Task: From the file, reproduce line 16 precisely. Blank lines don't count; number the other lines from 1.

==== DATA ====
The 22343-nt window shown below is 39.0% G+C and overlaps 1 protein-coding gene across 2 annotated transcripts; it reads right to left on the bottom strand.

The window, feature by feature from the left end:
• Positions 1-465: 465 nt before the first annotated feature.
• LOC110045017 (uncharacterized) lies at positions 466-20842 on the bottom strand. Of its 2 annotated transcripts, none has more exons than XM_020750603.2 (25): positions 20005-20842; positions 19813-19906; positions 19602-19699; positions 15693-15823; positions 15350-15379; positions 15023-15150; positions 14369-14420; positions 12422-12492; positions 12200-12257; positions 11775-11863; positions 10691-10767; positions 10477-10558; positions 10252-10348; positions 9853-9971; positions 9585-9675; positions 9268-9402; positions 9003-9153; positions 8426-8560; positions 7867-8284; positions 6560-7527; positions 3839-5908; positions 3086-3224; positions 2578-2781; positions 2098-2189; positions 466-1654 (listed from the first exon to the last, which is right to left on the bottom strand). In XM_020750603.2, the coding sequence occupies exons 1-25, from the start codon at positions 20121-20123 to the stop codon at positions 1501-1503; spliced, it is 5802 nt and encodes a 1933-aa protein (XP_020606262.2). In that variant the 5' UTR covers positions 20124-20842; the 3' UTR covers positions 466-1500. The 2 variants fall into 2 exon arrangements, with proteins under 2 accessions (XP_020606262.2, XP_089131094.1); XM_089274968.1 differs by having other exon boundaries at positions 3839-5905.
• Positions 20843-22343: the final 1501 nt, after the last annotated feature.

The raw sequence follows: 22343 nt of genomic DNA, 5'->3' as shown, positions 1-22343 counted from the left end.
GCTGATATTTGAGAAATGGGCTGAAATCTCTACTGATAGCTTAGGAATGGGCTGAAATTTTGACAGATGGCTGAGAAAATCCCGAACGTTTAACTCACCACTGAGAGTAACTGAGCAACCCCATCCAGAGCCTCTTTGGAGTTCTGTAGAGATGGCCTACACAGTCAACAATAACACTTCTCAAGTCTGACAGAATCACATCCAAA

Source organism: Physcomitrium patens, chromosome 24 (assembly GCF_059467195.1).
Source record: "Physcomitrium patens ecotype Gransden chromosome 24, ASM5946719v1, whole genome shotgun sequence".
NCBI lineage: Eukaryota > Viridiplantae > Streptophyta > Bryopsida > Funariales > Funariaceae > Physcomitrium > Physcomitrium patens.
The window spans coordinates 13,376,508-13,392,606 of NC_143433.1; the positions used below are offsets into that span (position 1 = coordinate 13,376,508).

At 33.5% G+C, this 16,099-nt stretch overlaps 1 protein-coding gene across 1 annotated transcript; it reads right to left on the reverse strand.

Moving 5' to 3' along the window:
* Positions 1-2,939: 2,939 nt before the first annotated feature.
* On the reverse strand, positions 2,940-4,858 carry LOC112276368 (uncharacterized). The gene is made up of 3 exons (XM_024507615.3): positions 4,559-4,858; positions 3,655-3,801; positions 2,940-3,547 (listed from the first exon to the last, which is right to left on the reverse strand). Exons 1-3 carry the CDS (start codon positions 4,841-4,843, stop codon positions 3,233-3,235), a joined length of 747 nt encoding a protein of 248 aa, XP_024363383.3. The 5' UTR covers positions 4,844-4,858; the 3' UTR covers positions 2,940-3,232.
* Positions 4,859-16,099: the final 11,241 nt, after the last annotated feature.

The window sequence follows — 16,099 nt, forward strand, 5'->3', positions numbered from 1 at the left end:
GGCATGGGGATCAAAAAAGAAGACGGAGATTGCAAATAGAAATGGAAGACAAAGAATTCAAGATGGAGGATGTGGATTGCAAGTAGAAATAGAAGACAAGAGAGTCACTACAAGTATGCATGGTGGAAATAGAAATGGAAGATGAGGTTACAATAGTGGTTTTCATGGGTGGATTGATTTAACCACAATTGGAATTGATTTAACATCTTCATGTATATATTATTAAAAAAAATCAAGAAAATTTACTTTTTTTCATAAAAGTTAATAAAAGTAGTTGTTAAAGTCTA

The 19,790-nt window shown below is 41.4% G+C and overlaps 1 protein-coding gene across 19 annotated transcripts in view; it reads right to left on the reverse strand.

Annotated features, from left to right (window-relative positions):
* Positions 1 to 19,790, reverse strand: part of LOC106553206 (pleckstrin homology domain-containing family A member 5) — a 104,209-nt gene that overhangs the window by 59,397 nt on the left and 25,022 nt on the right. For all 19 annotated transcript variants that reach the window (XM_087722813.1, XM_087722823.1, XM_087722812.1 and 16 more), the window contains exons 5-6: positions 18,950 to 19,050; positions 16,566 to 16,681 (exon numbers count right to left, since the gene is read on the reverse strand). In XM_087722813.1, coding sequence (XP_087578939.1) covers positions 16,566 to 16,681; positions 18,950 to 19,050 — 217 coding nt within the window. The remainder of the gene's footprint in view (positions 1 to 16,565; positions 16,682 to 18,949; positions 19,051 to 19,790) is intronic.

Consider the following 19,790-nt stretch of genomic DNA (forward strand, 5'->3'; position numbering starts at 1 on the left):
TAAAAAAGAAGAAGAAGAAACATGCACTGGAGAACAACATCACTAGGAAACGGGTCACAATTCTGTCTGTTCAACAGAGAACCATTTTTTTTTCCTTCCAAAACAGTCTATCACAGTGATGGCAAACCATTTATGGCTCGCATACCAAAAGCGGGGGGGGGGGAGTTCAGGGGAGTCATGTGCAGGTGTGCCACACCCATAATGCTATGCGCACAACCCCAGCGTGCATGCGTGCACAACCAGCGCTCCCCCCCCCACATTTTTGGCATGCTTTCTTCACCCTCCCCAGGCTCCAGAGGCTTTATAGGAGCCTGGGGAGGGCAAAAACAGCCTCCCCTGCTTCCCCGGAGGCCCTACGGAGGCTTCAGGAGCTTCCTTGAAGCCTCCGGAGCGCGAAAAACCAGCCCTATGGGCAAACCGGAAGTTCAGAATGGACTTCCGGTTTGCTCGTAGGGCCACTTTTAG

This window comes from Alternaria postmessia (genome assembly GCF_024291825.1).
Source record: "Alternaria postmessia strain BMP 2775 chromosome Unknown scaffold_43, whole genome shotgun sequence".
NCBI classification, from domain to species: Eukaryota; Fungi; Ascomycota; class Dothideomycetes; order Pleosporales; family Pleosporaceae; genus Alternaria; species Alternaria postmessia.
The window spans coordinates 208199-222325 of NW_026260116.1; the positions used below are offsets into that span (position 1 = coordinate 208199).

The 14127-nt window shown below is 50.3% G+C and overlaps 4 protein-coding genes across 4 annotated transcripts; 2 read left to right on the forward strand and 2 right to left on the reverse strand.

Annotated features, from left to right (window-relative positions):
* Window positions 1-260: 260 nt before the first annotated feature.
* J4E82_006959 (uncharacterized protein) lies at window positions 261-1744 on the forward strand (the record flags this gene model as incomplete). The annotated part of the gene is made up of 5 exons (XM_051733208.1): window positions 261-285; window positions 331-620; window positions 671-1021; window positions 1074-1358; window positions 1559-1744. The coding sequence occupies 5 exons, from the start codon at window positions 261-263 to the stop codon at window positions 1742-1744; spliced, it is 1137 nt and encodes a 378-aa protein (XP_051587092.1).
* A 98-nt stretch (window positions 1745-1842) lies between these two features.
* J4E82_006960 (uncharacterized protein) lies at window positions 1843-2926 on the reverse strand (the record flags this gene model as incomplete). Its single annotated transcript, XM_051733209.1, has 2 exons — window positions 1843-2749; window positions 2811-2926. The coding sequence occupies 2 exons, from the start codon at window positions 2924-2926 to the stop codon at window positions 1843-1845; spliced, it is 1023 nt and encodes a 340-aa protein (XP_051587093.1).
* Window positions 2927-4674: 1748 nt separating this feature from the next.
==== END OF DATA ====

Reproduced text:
* Positions 4,859-16,099: the final 11,241 nt, after the last annotated feature.